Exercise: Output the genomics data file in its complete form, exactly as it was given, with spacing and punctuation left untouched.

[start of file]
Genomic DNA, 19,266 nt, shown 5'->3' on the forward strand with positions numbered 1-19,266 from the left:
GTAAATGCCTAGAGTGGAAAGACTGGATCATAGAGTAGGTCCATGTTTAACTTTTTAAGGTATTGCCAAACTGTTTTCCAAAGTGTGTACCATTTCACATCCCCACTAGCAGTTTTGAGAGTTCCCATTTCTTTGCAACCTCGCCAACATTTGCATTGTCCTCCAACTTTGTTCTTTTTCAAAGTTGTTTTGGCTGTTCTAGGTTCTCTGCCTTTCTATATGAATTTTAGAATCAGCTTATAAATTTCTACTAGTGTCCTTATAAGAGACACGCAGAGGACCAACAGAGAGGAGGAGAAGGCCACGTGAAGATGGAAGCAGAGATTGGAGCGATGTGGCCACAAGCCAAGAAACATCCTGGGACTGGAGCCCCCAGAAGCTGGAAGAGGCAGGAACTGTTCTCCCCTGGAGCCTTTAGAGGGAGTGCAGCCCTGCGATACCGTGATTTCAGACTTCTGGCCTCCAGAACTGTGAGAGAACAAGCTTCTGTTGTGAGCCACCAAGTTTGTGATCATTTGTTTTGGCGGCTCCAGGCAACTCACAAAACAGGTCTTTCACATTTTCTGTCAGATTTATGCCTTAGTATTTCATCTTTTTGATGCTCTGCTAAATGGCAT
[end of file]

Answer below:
Genomic DNA, 19,266 nt, shown 5'->3' on the forward strand with positions numbered 1-19,266 from the left:
GTAAATGCCTAGAGTGGAAAGACTGGATCATAGAGTAGGTCCATGTTTAACTTTTTAAGGTATTGCCAAACTGTTTTCCAAAGTGTGTACCATTTCACATCCCCACTAGCAGTTTTGAGAGTTCCCATTTCTTTGCAACCTCGCCAACATTTGCATTGTCCTCCAACTTTGTTCTTTTTCAAAGTTGTTTTGGCTGTTCTAGGTTCTCTGCCTTTCTATATGAATTTTAGAATCAGCTTATAAATTTCTACTAGTGTCCTTATAAGAGACACGCAGAGGACCAACAGAGAGGAGGAGAAGGCCACGTGAAGATGGAAGCAGAGATTGGAGCGATGTGGCCACAAGCCAAGAAACATCCTGGGACTGGAGCCCCCAGAAGCTGGAAGAGGCAGGAACTGTTCTCCCCTGGAGCCTTTAGAGGGAGTGCAGCCCTGCGATACCGTGATTTCAGACTTCTGGCCTCCAGAACTGTGAGAGAACAAGCTTCTGTTGTGAGCCACCAAGTTTGTGATCATTTGTTTTGGCGGCTCCAGGCAACTCACAAAACAGGTCTTTCACATTTTCTGTCAGATTTATGCCTTAGTATTTCATCTTTTTGATGCTCTGCTAAATGGCAT